An Ex-Muslim’s Quest for Pigs (Hold the Sexism)

I’ll mince no words here: the premise contained in the title of Sam Harris’s response to #EstrogenVibe (you can easily find his piece if you want to read it) doesn’t offend me — it disgusts me to my core. As it’s on his personal site, the title can’t be blamed on a clickbait-hungry editor or website, either. He defensively chose to claim that atheist feminists like me are constantly and eagerly looking for a sexist pig to chide.

Speaking personally, that couldn’t be further from the truth.

While sexism wasn’t why I left Islam, part of the reason I started to question Islam was the anti-woman attitudes I found both de facto and de jure within it. I remember, as a child, being puzzled by the verse in the Quran that claimed that men were a degree above women. I looked around me and saw that my boy cousins, all older than me, earned bad grades, misbehaved, and were cruel to those younger than them — how could they, of all people, be automatically considered a degree above me? To add insult to injury, they mocked me for being as studious, well-behaved, and religiously devout as I was.

As I got older, the more sexual matters of Islam’s gender inequality started to bother me. Why was Muhammad so eager to point out that there were there more women than men in his vision of Hell? Why were women not granted the right to sexual consent when it came to their husbands? Why were Muslim men permitted to marry non-Muslim women but not the other way around? Why were Muslim men allowed to have sex with their female slaves with impunity? What if I died before I got married; would I be a virgin for all eternity?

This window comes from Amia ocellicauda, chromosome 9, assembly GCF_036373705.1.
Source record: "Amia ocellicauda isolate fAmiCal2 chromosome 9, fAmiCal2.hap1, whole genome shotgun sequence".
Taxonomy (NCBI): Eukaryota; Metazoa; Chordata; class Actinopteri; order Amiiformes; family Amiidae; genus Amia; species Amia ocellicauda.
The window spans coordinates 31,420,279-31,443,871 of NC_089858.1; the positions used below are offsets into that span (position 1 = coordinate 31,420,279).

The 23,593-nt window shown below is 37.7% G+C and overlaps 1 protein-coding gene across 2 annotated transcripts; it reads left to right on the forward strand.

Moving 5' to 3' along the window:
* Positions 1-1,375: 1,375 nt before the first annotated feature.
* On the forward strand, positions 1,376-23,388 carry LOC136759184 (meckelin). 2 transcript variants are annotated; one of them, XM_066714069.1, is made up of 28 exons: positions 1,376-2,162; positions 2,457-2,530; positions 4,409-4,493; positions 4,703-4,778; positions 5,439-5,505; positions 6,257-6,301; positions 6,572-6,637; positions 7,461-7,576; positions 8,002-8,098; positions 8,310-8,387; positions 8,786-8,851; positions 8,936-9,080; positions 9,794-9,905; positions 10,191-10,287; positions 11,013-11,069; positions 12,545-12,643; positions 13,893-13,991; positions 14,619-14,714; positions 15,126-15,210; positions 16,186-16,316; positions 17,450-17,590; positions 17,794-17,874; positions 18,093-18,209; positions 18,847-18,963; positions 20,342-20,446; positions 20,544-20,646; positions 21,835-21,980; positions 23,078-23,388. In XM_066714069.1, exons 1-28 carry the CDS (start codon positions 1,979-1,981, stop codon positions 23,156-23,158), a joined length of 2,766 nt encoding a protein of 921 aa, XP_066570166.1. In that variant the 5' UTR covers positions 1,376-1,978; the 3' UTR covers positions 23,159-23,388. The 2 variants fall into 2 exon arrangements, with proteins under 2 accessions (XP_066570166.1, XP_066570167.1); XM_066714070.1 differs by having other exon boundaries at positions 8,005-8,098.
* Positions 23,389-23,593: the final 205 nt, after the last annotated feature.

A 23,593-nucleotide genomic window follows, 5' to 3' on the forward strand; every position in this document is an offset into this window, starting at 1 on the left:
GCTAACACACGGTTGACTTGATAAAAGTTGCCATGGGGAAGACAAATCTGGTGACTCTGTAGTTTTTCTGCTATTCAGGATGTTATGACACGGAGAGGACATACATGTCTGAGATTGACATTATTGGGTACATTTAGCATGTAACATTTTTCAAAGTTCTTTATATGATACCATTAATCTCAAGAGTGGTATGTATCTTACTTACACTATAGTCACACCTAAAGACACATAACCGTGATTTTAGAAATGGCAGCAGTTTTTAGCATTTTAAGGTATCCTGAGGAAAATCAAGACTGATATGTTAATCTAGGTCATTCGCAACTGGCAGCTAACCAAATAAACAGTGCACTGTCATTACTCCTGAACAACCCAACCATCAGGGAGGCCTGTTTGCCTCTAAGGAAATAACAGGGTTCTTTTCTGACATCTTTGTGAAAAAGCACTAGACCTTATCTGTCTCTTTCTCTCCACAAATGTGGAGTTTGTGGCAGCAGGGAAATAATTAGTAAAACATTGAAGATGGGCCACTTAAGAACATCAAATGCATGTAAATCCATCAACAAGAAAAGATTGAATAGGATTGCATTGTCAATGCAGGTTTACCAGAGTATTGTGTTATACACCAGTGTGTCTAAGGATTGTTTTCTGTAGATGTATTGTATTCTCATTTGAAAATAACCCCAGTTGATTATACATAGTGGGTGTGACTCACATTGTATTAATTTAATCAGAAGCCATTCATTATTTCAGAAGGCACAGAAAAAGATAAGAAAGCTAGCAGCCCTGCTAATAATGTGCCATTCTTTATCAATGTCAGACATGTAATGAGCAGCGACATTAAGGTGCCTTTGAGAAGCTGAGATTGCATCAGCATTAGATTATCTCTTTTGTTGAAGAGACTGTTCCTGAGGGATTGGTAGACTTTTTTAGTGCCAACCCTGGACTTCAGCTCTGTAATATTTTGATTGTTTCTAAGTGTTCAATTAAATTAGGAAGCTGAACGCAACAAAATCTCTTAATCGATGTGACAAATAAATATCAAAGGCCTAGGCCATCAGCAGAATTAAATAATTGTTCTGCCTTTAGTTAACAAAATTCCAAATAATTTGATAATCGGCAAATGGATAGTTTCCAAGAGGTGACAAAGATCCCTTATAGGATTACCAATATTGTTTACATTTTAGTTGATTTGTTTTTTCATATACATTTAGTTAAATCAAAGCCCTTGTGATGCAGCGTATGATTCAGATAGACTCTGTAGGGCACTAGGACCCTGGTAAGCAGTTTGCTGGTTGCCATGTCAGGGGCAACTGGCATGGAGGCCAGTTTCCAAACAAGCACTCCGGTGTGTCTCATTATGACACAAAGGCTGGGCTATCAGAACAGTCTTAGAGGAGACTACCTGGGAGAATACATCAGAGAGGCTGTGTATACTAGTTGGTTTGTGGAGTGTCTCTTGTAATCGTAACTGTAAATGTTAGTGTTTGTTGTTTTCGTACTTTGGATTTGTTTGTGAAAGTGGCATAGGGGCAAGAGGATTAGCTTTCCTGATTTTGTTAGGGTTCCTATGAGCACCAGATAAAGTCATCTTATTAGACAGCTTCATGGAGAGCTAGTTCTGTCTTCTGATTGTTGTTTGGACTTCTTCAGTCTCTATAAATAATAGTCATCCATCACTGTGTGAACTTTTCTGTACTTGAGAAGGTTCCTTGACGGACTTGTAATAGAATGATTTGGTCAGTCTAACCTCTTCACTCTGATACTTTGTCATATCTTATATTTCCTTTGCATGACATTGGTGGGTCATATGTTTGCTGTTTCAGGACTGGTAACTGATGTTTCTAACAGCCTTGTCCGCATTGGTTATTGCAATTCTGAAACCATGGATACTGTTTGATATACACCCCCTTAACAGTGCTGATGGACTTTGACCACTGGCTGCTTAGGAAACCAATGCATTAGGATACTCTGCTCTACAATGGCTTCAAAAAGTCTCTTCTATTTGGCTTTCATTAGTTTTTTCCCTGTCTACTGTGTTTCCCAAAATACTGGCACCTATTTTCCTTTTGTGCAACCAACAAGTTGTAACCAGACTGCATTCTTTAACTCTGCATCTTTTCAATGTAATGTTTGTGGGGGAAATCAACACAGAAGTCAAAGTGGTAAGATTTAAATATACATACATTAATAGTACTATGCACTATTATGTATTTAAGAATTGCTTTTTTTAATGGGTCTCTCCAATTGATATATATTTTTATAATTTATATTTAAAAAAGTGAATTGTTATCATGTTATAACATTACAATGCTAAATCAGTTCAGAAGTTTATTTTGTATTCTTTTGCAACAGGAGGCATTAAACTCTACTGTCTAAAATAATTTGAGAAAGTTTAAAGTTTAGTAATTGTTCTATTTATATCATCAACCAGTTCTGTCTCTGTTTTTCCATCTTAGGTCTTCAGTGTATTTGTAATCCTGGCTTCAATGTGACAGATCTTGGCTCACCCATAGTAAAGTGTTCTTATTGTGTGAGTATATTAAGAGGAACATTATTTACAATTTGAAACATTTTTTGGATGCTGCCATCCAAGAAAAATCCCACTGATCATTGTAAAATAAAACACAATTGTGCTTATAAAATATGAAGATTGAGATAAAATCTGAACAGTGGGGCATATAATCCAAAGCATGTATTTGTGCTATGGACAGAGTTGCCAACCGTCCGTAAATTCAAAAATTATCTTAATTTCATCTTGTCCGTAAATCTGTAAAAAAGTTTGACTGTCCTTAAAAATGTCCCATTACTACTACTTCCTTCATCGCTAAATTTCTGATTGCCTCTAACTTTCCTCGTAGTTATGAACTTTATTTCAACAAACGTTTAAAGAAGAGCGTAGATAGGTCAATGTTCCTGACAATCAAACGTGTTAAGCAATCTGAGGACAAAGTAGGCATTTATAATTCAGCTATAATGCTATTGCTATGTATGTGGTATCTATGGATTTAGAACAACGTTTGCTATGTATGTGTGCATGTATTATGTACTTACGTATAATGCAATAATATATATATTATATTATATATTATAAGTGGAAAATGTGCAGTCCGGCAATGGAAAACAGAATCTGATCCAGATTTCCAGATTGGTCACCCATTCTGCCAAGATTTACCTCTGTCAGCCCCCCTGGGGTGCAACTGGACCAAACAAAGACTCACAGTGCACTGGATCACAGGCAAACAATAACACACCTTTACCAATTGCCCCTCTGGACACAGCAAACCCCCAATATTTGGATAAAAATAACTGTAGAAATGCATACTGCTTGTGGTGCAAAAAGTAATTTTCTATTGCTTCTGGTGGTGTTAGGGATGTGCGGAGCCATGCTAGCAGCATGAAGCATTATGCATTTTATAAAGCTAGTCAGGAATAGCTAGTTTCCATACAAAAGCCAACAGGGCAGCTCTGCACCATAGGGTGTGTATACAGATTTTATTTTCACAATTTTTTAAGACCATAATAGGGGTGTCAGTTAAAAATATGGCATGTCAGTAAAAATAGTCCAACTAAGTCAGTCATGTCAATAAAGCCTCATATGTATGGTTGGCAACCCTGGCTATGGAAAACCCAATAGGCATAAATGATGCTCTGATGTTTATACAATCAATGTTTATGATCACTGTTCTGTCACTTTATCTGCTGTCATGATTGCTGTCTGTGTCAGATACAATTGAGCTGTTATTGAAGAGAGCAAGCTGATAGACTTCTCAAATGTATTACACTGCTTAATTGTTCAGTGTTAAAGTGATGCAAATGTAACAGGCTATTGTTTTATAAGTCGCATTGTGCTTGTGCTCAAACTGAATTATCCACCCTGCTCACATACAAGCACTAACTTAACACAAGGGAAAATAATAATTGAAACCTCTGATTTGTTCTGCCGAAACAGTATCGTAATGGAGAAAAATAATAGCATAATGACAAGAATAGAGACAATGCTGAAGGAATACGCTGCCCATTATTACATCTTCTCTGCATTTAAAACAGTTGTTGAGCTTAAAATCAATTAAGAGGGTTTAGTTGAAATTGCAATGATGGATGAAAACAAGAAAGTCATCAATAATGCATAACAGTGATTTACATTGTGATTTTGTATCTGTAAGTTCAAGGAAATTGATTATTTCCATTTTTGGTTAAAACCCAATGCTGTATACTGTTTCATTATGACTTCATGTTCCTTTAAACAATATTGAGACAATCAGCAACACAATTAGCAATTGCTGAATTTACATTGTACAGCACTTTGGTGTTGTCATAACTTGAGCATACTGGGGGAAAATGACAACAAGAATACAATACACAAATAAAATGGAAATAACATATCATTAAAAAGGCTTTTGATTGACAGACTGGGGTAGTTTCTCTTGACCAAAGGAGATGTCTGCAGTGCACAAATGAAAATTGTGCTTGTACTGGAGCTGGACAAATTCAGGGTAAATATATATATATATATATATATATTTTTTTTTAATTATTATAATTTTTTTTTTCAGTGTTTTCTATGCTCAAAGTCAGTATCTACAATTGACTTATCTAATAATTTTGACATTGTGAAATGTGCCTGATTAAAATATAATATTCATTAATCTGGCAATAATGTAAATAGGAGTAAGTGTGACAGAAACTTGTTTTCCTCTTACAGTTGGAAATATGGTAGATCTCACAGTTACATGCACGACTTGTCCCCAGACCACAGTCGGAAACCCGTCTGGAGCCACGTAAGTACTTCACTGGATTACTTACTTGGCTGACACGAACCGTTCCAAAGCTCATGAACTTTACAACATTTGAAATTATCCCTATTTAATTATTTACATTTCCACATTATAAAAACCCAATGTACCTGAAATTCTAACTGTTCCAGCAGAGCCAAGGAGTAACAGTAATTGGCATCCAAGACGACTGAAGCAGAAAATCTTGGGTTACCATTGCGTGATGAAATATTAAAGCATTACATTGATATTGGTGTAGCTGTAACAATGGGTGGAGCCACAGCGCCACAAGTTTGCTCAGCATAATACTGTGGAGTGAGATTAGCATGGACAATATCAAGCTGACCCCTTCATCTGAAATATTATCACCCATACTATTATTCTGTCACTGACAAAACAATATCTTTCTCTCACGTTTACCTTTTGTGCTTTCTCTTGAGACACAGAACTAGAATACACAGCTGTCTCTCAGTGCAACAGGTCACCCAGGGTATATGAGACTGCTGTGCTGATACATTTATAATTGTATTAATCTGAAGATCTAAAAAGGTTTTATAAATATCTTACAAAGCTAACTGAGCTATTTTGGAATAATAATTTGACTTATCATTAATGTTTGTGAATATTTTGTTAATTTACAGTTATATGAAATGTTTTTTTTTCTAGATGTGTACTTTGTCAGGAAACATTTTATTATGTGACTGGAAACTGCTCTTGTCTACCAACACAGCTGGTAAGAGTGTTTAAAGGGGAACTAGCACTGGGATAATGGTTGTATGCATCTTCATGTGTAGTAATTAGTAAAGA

Though I somehow found ways to justify and rationalize all of the above, it weighed heavily on me.

After years of struggle, it was a philosophy course on the origins of Christian theology that dealt the death-blow to my deep faith in Allah and in Islam. I was happy to unburden myself. No longer having to consider myself inferior due to my gender left me feeling deliciously light. Leaving Islam was a painful thing in some ways, but, in this one way, was unequivocally joyous.

The painful parts of becoming and being an apostate were what led me to seek atheist groups where I could eat openly and spitefully eat pig as well as talk freely about my apostasy. I absolutely expected that they would be male-dominated. I did not expect for each of them to include at least one version of That Guy, and for That Guy’s behavior to be so indulgently tolerated in the name of “acceptance.” I did not expect that leaders of these groups would not only engage in benevolent, Nice Guy, and/or unintentional sexism, but also would bristle at my careful, tentative attempts to call attention to it. I did not expect to be sidelined and overlooked along with the other women in the group. I did not expect for all of this to be justified by a form of “science” that seemed to remarkably resemble the status quo. I did not expect to find sexist dogma among the allegedly secular and rational.

When I started calling the aforementioned behavior what it is (i.e. sexism and misogyny), I did not expect to be told that I needed to cite examples. I did not expect that I would need to point out, when giving those examples, that the problem wasn’t men joking or hitting on me. I did not expect for the response to my examples to be tsk-tsking about how my “anecdotes” were “pseudoskepticism.” I did not expect for actual data on the matter of sexism in secular groups to be dismissed as soon as it came up.